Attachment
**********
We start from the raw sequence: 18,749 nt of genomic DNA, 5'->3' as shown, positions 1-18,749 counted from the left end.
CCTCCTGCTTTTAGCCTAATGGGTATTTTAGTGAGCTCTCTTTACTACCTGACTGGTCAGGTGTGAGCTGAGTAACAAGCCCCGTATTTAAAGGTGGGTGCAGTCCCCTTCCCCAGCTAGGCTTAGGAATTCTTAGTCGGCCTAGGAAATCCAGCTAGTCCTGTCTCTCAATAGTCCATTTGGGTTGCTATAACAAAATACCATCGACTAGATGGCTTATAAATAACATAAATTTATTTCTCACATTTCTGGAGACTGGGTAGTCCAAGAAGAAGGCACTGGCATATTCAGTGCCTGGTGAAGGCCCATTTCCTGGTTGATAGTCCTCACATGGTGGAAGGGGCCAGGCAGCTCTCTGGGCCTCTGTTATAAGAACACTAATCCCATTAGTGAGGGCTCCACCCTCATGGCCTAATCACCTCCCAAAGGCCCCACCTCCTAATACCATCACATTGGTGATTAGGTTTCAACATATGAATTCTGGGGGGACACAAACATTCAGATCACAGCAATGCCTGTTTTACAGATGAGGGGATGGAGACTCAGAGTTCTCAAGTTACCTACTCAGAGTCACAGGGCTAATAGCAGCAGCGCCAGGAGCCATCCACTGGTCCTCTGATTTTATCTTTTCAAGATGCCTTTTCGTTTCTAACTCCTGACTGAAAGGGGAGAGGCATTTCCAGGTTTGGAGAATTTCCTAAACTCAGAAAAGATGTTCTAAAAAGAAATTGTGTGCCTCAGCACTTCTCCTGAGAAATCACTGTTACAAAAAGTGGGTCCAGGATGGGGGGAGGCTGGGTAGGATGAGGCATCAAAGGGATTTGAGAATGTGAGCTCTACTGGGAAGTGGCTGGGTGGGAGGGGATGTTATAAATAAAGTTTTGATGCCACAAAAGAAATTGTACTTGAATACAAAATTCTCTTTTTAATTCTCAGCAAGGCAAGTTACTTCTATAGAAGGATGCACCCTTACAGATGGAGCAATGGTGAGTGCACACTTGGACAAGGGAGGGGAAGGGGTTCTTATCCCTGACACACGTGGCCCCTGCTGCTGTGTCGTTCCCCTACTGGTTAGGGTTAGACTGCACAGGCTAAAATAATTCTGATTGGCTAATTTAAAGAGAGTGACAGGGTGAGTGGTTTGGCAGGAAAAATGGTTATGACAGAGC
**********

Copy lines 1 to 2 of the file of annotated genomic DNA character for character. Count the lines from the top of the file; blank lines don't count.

We start from the raw sequence: 18,749 nt of genomic DNA, 5'->3' as shown, positions 1-18,749 counted from the left end.
CCTCCTGCTTTTAGCCTAATGGGTATTTTAGTGAGCTCTCTTTACTACCTGACTGGTCAGGTGTGAGCTGAGTAACAAGCCCCGTATTTAAAGGTGGGTGCAGTCCCCTTCCCCAGCTAGGCTTAGGAATTCTTAGTCGGCCTAGGAAATCCAGCTAGTCCTGTCTCTCAATAGTCCATTTGGGTTGCTATAACAAAATACCATCGACTAGATGGCTTATAAATAACATAAATTTATTTCTCACATTTCTGGAGACTGGGTAGTCCAAGAAGAAGGCACTGGCATATTCAGTGCCTGGTGAAGGCCCATTTCCTGGTTGATAGTCCTCACATGGTGGAAGGGGCCAGGCAGCTCTCTGGGCCTCTGTTATAAGAACACTAATCCCATTAGTGAGGGCTCCACCCTCATGGCCTAATCACCTCCCAAAGGCCCCACCTCCTAATACCATCACATTGGTGATTAGGTTTCAACATATGAATTCTGGGGGGACACAAACATTCAGATCACAGCAATGCCTGTTTTACAGATGAGGGGATGGAGACTCAGAGTTCTCAAGTTACCTACTCAGAGTCACAGGGCTAATAGCAGCAGCGCCAGGAGCCATCCACTGGTCCTCTGATTTTATCTTTTCAAGATGCCTTTTCGTTTCTAACTCCTGACTGAAAGGGGAGAGGCATTTCCAGGTTTGGAGAATTTCCTAAACTCAGAAAAGATGTTCTAAAAAGAAATTGTGTGCCTCAGCACTTCTCCTGAGAAATCACTGTTACAAAAAGTGGGTCCAGGATGGGGGGAGGCTGGGTAGGATGAGGCATCAAAGGGATTTGAGAATGTGAGCTCTACTGGGAAGTGGCTGGGTGGGAGGGGATGTTATAAATAAAGTTTTGATGCCACAAAAGAAATTGTACTTGAATACAAAATTCTCTTTTTAATTCTCAGCAAGGCAAGTTACTTCTATAGAAGGATGCACCCTTACAGATGGAGCAATGGTGAGTGCACACTTGGACAAGGGAGGGGAAGGGGTTCTTATCCCTGACACACGTGGCCCCTGCTGCTGTGTCGTTCCCCTACTGGTTAGGGTTAGACTGCACAGGCTAAAATAATTCTGATTGGCTAATTTAAAGAGAGTGACAGGGTGAGTGGTTTGGCAGGAAAAATGGTTATGACAGAGC